Monthly Archives: October 2013

Asthma in children

child-asthma     ASTHMA_kid

In this disease airways are hyperreactive, which means that there is narrowing of airways which leads to difficulty in breathing.

By definition, Asthma is a chronic inflammatory disorder of the airways, characterized by recurrent, reversible, airway obstruction. Airway inflammation leads to airway hyperreactivity, which causes the airways to narrow in response to various stimuli, including allergens, exercise, and cold air.

Most common symptoms of Asthma is Wheezing but all asthmatic children do not wheeze. Most common symptoms of recurrent airflow obstructions are

  • Recurrent wheeze (wheeze is heard by stethoscope but sometimes audible whistling sounds )
  • Recurrent isolated cough
  • Recurrent breathlessness
  • Nocturnal cough
  • Tightness of chest

Signs are (examination by doctor):

  • Generalized rhonchi (wheezing sounds heard with a stethoscope)
  • Prolonged expiration
  • Chest hyperinflation (on X ray of Chest)

 

The Ten Commandments of Asthma

 

  • Asthma is a chronic condition with episodic symptoms. There is a need for continuous preventer drugs for certain grades of asthma. The drugs used for asthma ‘control’ asthma but do not ‘cure’ asthma.
  • A majority of children outgrow their symptoms as they grow older.
  • There are lots of myths and misconceptions regarding inhaled therapy which need to be cleared. Medications given using inhaled route have their own merits and advantages.
  • Discuss the selected regime and address concerns regarding usage of medications with your doctor.
  • Discuss the usage and maintenance of the inhaler device selected.Carry the inhaler device at each follow up visit.
  • It may take some time taken to note improvement and need for compliance with the prescribed preventer drugs cannot be over-emphasized.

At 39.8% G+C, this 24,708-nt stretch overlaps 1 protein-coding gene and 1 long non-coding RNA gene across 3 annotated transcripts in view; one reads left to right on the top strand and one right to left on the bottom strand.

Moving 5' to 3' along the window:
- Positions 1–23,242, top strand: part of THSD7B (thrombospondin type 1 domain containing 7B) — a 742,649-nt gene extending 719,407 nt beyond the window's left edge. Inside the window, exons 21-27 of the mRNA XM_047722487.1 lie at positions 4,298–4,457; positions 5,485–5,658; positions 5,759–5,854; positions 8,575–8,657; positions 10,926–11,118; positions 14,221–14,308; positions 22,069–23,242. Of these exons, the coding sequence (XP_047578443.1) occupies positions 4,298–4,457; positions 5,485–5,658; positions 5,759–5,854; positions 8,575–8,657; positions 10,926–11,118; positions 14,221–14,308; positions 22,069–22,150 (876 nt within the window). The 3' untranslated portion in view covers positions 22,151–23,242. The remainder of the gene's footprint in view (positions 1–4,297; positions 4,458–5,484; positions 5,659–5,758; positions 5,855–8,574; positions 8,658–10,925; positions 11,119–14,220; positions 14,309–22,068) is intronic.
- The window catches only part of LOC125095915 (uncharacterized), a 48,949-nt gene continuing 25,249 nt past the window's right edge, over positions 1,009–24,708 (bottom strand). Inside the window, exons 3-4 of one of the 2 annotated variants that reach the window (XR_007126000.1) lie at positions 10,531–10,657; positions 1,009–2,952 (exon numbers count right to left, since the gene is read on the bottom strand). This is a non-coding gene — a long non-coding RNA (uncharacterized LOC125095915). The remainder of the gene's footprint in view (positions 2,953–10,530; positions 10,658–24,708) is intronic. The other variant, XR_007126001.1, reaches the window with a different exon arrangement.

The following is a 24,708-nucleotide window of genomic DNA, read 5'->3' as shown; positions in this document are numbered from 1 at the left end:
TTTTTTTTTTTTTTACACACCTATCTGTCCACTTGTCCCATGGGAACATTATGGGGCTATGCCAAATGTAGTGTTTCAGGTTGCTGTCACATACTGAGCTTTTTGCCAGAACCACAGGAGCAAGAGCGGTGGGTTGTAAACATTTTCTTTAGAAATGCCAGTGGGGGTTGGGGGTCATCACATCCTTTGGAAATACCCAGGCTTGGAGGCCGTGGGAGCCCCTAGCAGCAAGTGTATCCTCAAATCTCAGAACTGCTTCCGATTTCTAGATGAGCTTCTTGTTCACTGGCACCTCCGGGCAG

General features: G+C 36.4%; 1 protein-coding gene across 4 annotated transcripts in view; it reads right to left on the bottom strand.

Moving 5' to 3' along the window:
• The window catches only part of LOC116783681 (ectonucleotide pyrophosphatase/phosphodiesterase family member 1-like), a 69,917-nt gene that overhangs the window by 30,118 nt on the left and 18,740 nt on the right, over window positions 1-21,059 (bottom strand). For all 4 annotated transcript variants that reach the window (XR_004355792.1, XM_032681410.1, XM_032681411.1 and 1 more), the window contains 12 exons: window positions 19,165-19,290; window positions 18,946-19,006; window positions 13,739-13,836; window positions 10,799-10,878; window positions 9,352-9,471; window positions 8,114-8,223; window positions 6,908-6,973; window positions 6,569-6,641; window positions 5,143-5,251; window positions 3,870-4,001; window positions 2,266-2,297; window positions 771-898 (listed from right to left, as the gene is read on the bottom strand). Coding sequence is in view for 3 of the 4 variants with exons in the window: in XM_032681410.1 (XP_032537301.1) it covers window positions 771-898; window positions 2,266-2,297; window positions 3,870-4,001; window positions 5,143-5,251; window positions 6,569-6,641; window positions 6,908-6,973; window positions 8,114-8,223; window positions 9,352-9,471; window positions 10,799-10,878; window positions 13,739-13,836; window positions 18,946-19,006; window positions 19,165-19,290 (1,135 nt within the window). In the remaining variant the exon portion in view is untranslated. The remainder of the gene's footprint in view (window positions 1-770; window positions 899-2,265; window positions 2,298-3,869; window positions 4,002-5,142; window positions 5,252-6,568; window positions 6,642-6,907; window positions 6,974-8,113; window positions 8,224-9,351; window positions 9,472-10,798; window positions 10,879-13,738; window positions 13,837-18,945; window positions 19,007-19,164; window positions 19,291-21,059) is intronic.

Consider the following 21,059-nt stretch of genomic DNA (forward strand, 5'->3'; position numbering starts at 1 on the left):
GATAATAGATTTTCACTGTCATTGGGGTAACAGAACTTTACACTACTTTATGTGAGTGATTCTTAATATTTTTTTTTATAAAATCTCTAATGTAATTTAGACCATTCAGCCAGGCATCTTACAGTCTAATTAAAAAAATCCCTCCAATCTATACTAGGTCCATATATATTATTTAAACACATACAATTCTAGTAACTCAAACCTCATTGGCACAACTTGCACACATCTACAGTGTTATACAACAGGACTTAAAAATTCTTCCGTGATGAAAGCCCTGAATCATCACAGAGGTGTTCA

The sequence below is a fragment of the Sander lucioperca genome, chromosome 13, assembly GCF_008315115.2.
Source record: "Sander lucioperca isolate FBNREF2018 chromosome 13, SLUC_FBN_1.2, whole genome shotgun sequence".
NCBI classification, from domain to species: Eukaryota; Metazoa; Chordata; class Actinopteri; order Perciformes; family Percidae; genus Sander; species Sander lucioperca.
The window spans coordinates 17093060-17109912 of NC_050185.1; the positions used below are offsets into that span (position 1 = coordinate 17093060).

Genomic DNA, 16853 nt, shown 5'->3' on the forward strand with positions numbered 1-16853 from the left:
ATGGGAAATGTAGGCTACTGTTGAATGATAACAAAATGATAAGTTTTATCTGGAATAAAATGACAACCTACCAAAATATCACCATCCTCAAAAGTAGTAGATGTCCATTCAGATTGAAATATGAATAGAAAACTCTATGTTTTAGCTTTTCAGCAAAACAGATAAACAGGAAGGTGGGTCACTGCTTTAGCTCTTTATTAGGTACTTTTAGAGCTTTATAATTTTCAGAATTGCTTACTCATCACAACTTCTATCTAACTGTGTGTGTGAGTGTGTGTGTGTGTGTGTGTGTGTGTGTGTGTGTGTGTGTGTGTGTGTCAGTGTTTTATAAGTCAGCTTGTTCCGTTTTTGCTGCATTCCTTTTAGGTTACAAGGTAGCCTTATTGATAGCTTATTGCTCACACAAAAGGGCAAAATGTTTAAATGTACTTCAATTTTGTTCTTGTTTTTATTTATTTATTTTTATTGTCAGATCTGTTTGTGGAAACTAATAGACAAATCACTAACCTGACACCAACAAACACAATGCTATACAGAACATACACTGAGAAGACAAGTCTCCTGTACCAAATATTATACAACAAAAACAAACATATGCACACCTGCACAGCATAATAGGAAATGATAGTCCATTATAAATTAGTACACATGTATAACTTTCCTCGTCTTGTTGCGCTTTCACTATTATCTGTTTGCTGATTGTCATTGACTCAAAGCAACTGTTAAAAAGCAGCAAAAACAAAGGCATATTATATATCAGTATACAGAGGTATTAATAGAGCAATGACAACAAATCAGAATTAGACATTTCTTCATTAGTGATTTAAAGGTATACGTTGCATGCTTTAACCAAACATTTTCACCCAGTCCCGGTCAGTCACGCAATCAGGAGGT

• Dealing with triggers / precipitants like dust, pollen, fur, smoke, exercise etc can go a long way in controlling the symptoms, and preventing asthmatic attacks. Diet has a small role in causation of symptoms.
  • Maintain a diary of events and carry it at each follow up visit. Record days that there are events such as daytime cough, nocturnal cough, wheeze, reliever medication use, doctor/hospital visits, school absenteeism due to symptoms etc.
  • Learn how to manage acute exacerbations/ sudden asthmatic attacks at home prior to doctor contact.
  • Go for the follow up visit 2-4 weeks after institution of preventer regime. Subsequent visits may be planned 2-8 weekly according to the severity or earlier in case of recurrences, or as your specialist plans.

The eleventh commandment (During follow up)

  • Identify any lacunae in understanding and clarify all doubts in subsequent meetings.

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Advantages of the inhaled route (MDI pump and nebulizers) are

  • ‘Smaller dose’: Contrast the milligram (mg) concentration of syrups and tablets with the microgram (mcg) concentration of the same drug in the inhaled form.
  • ‘Target delivery’ – ‘Quicker action’: Drug is delivered directly to the site of action. Reliever drugs, therefore, act faster.
  • ‘Safer’: Smaller dose and thus, much better safety profile than with oral therapy. This is particularly relevant for steroids.

Misconceptions which need to be cleared

  • Is inhaled therapy addictive?  I want to emphasize that addiction liability is a property of the drug rather than device / route. Example that alcohol, though oral, is still addictive. None of the asthma medications are known to cause dependence.
  • Is inhaled therapy strong? No, as discussed earlier, smaller dose is needed (microgram concentration) of drugs used.
  • Is inhaled therapy expensive? The inhaler device is a one-time purchase. Only drugs need to be purchased subsequently. A few inhaled drugs may be slightly more expensive than oral drugs on a per dose basis but these in the context of the child’s well being, safety and reduced doctor / hospital visits are better option.